Strata Law – Adjudicators v Tribunal Members – How Strata Disputes are dealt with in NCAT and time limits on Adjudicator’s decisions

07/11/2018

On 30 November 2016 the new strata schemes regime came into operation in New South Wales.  This was set out in the Strata Schemes Management Act, 2015.

The legislation made changes to the way strata disputes are heard by the New South Wales Civil and Administrative Tribunal (NCAT).

Prior to 30 November 2016, when parties to a strata dispute could not resolve their differences one of the parties would be able to file an Application at NCAT to seek a resolution.  The Application would not be heard in an open Court but it would be dealt with in Chambers by persons called Adjudicators.  The Adjudicators in their chambers (or office) read the relevant documents submitted by each party and make a decision based on the documents provided.

The main observation one would make about a hearing of cases in Chambers was that the parties did not attend the Hearing so the parties were unable to make oral submissions to the Adjudicator and could neither cross examine any witnesses who had provided evidence.

If either of the parties disagreed with the Adjudicator’s decision after it had been made, they could appeal to NCAT and have a Hearing about whether the Adjudicator’s decision had been correct.

The new regime changed this procedure substantially in that when parties to a dispute go before NCAT in an attempt to resolve the dispute, the case no longer is before an Adjudicator but instead is heard in an open Court room by a Tribunal Member.  Accordingly, hearings are carried out in a similar fashion to a Court case, with witnesses attending in person to give evidence and to be available for cross examination and for provision of submissions on the evidence and the law. 

One interesting but important fact that has arisen about the Adjudicator’s decisions is the “shelf life” of orders made by Adjudicators.

Under Section 172 of the old Strata Schemes Legislation, that is the Strata Schemes Management Act 1996, the orders of an Adjudicator had effect for only 2 years.  It was expected that the person who had been ordered to perform certain tasks would do this within 2 years.  If the other party wished to lodge a complaint about the conduct of the party subject to the order, they had to do so within 2 years.

However Section 172 was repealed by the Strata Scheme Management Act, 2015 which took effect from 30 November 2016.  There were possibly many hundreds of orders made by an Adjudicator which had been made by Adjudicators prior to 30 November 2016 which continued in existence after that date.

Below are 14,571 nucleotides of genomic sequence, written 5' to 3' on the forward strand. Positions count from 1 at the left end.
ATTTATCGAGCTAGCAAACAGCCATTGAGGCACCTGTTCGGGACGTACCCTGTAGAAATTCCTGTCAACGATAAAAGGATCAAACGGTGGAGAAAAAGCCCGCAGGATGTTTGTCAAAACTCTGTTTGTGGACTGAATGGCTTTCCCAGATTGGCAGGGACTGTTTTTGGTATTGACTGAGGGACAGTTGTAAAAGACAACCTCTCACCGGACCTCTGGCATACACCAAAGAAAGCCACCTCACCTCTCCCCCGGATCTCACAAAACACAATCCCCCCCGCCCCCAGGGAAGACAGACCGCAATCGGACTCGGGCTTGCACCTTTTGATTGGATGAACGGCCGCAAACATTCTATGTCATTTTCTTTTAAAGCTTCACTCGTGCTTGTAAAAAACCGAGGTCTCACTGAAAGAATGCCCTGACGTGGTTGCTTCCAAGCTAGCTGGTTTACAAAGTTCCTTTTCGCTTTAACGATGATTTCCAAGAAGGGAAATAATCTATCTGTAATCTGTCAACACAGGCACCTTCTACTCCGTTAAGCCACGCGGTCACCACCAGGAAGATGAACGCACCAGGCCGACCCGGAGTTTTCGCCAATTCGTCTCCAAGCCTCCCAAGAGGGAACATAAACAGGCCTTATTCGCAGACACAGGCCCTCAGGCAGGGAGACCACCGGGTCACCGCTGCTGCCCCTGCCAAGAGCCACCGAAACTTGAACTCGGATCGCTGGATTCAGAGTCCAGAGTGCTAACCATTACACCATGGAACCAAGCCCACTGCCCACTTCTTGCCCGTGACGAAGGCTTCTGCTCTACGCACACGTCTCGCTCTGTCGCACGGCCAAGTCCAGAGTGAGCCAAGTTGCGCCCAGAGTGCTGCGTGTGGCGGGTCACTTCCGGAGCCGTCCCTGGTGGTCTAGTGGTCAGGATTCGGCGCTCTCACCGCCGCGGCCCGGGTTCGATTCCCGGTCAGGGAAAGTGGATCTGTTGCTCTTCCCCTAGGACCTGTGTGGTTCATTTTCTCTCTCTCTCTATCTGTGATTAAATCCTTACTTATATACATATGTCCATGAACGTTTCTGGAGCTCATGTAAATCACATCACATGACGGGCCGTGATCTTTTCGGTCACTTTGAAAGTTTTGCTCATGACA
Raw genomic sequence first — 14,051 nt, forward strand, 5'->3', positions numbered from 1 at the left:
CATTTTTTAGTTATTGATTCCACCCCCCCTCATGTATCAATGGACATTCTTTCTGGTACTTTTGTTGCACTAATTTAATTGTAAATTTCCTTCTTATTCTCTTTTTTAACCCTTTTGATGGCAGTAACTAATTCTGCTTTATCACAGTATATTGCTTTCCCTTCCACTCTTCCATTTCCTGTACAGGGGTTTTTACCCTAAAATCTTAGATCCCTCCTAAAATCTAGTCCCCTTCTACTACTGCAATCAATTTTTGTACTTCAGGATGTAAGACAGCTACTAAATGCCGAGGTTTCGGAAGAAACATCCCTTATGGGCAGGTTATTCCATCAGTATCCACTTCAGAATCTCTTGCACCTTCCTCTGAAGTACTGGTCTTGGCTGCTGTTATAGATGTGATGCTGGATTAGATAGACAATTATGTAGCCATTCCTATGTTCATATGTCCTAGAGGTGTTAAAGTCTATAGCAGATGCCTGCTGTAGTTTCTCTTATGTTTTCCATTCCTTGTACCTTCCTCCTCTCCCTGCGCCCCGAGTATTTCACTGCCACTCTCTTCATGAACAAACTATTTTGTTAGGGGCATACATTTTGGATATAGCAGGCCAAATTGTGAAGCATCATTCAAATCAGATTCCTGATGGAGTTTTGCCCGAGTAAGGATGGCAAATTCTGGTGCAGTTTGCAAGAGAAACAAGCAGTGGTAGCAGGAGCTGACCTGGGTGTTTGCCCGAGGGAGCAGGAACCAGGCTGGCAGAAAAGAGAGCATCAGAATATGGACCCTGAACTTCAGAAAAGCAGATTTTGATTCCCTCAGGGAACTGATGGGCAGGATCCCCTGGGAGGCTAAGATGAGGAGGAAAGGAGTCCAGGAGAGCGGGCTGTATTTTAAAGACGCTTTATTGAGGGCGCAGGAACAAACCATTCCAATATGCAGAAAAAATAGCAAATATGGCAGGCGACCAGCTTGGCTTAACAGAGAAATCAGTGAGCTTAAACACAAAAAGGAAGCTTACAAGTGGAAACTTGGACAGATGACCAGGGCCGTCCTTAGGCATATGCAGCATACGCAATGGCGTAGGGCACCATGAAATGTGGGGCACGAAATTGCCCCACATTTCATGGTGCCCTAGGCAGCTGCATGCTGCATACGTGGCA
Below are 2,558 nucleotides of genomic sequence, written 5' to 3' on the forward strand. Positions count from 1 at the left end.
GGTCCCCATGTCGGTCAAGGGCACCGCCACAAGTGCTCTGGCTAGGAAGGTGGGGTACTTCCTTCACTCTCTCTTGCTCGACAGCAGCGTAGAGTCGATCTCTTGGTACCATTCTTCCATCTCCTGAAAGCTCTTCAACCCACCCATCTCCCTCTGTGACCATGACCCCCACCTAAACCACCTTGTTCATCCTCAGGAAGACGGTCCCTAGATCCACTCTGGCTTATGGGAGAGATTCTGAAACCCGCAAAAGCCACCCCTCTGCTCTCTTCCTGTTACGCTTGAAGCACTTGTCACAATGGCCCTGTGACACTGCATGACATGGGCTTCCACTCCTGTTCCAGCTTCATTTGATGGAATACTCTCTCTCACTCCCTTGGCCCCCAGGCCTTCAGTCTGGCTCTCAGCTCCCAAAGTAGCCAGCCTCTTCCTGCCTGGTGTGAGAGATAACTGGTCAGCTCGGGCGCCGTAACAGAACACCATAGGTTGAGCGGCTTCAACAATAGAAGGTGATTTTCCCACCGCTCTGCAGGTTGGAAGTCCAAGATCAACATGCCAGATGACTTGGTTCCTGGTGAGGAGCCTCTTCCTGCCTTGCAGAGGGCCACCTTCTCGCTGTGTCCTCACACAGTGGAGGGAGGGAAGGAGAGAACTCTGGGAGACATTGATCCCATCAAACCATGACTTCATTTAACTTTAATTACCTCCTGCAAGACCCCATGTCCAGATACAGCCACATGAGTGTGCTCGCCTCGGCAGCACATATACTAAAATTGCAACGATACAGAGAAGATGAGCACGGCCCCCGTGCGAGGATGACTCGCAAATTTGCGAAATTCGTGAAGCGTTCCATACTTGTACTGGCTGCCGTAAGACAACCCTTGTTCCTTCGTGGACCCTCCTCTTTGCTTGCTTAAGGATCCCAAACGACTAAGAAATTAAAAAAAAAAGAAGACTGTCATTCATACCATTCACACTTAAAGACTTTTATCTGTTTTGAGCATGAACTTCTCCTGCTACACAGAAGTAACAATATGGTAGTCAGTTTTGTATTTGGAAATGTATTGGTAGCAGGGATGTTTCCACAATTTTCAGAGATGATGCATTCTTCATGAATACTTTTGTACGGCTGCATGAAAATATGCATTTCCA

The question is whether there is still a 2 year limitation on those orders made by an Adjudicator or whether those orders have been converted into something more lengthy.

This occurred as a result of the provisions of Schedule 3, Clause 9 of the new strata Act which states that orders of Adjudicators which were in force at 30 November 2016 are treated as Tribunal Orders from that date.

Some people have argued that the effect of Schedule 3, Clause 9 is that new orders have been created by this provision so that Adjudicator’s Orders have been converted into Orders without any limitation period at all, namely they continue forever.  This occurs as there are no limitations on Tribunal Orders.

However in 2017 NCAT in a decision called Anderson decided that the Adjudicator’s Orders lasted for only 2 years.  This is because Schedule 3, Clause 9 did not convert Tribunal Orders into orders with an indefinite duration. It merely deemed Adjudicator’s orders to be Tribunal orders.

NCAT in the decision in Anderson’s case held that this is because of section 30 of the Interpretation Act which provides that things “done” under repealed legislation continue to be “done”.  Orders of Adjudicators are deemed to be matters done under repealed legislation and so those Orders continue to be Adjudicator’s Orders for a duration of only 2 years.

This issue may be relevant to issues in Strata disputes where one party seeks to enforce an Adjudicator’s Order and the other party argues that the Order has actually expired and there is no need for the Order to be complied with.

Watson & Watson act in Strata Scheme matters and can assist you in advising on strata disputes and conducting Strata Scheme litigation in Tribunals and Courts.  Please contact Richard Watson Senior Strata Lawyer or his Personal Assistant Shereen Da Gloria to discuss your concerns or queries if you are faced with the dilemma as to the limitations of NCAT orders and whether they are out of time or still applicable in your matter.

This is only a preliminary view and is not to be taken as legal advice without first contacting Watson & Watson Solicitors on 02 9221 6011.

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